Law is a famously formal profession. That formality is enshrined in all sorts of ways—special titles for attorneys and judges, strict dress codes in the office and in court, ritualized oaths and cries, the banging of the gavel. At a time when first names, ping pong tables, and hoodies are de rigueur in most other professions, the law is strikingly anachronistic.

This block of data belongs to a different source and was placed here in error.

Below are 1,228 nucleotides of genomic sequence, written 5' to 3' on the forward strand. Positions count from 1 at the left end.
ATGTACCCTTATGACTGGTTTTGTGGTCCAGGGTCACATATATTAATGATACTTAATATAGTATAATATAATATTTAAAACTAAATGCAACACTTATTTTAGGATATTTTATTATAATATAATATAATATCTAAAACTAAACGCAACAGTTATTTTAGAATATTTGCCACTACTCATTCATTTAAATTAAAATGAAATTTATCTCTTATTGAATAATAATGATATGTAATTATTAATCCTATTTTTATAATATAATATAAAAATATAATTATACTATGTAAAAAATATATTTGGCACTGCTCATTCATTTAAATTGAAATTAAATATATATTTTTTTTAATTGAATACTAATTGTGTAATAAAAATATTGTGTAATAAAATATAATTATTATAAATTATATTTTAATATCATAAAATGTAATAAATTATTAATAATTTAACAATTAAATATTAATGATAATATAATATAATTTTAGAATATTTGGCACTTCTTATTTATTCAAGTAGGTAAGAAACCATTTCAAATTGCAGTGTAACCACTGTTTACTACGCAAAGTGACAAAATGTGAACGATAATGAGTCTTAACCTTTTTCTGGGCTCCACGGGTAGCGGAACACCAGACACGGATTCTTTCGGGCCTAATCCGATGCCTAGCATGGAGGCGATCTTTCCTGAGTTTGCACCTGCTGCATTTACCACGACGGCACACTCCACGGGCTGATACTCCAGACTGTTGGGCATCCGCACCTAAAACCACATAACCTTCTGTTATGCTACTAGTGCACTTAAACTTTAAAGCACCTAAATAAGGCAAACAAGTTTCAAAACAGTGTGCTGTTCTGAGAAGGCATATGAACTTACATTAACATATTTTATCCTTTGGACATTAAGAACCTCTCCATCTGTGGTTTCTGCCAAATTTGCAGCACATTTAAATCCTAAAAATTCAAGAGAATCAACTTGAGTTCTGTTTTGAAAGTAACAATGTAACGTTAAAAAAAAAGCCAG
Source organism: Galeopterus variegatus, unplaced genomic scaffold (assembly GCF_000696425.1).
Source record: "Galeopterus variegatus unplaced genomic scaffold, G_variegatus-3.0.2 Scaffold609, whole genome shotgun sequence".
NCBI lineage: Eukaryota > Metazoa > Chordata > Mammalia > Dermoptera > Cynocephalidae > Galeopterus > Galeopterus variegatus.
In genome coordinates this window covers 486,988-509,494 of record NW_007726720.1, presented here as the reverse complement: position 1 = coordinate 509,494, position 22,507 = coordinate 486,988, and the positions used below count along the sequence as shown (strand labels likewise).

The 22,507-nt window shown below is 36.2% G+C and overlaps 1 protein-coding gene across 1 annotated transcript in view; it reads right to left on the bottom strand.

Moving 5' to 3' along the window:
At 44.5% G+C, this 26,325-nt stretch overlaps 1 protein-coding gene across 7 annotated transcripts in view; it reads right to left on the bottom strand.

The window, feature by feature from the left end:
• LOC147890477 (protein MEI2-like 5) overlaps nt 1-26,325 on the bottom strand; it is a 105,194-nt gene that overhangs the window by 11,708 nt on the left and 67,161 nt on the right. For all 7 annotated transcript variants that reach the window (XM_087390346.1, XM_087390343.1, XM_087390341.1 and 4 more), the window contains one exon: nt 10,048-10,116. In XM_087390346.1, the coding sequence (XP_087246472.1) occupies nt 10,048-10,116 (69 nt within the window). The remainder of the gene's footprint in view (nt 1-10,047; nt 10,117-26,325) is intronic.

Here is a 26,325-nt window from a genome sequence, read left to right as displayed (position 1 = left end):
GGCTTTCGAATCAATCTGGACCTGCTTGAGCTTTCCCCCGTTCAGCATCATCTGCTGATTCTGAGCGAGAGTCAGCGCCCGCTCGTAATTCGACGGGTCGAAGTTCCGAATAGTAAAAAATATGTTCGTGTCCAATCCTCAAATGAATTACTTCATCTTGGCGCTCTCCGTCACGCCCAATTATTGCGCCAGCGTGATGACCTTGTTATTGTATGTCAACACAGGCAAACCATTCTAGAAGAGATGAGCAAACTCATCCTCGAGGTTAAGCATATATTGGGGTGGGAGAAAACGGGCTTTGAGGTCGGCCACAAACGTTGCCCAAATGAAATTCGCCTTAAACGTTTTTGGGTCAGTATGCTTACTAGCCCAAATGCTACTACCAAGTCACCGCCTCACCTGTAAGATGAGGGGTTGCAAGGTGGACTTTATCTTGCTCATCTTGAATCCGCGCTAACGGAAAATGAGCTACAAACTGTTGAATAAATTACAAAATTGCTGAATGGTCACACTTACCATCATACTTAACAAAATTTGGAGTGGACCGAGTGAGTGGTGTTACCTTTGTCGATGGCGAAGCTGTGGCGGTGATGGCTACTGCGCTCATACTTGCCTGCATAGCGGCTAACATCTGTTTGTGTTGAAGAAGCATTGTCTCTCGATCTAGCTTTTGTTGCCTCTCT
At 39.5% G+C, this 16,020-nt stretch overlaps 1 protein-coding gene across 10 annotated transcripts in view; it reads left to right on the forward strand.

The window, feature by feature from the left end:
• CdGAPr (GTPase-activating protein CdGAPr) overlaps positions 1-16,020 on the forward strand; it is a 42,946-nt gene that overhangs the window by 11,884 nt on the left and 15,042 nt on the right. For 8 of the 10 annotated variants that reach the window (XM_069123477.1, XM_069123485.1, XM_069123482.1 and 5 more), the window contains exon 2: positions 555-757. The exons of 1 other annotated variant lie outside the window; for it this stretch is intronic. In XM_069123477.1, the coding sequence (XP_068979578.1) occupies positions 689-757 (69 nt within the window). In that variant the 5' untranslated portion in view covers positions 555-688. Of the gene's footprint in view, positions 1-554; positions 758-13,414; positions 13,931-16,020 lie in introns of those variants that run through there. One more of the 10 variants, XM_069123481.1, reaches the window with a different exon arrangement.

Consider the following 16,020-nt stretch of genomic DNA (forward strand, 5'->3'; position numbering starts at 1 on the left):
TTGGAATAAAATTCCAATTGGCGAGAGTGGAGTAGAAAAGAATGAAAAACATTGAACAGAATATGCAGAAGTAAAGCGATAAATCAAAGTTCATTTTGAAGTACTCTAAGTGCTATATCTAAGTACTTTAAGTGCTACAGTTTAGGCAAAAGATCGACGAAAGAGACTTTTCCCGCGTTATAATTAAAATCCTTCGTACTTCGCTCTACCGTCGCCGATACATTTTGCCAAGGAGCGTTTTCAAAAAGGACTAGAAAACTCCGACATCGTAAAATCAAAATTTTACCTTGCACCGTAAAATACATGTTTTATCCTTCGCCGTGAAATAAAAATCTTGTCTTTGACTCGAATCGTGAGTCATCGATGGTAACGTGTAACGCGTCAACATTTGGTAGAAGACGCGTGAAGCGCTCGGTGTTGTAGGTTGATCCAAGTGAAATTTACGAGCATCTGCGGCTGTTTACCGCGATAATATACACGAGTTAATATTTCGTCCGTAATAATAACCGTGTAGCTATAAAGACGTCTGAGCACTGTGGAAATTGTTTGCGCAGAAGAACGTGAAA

Before COVID-19, the legal profession as a whole did not appear to be in any hurry to catch up. In many ways, that makes perfect sense. Large law firms have rigid structures that make them slow to embrace new ways of working. And the law itself derives respect in part from the performance of ritual. Hushed courtrooms reflect the gravity of the difficult work that’s done inside those walls, and formalities preserve the institutional identities of advocates and judges.
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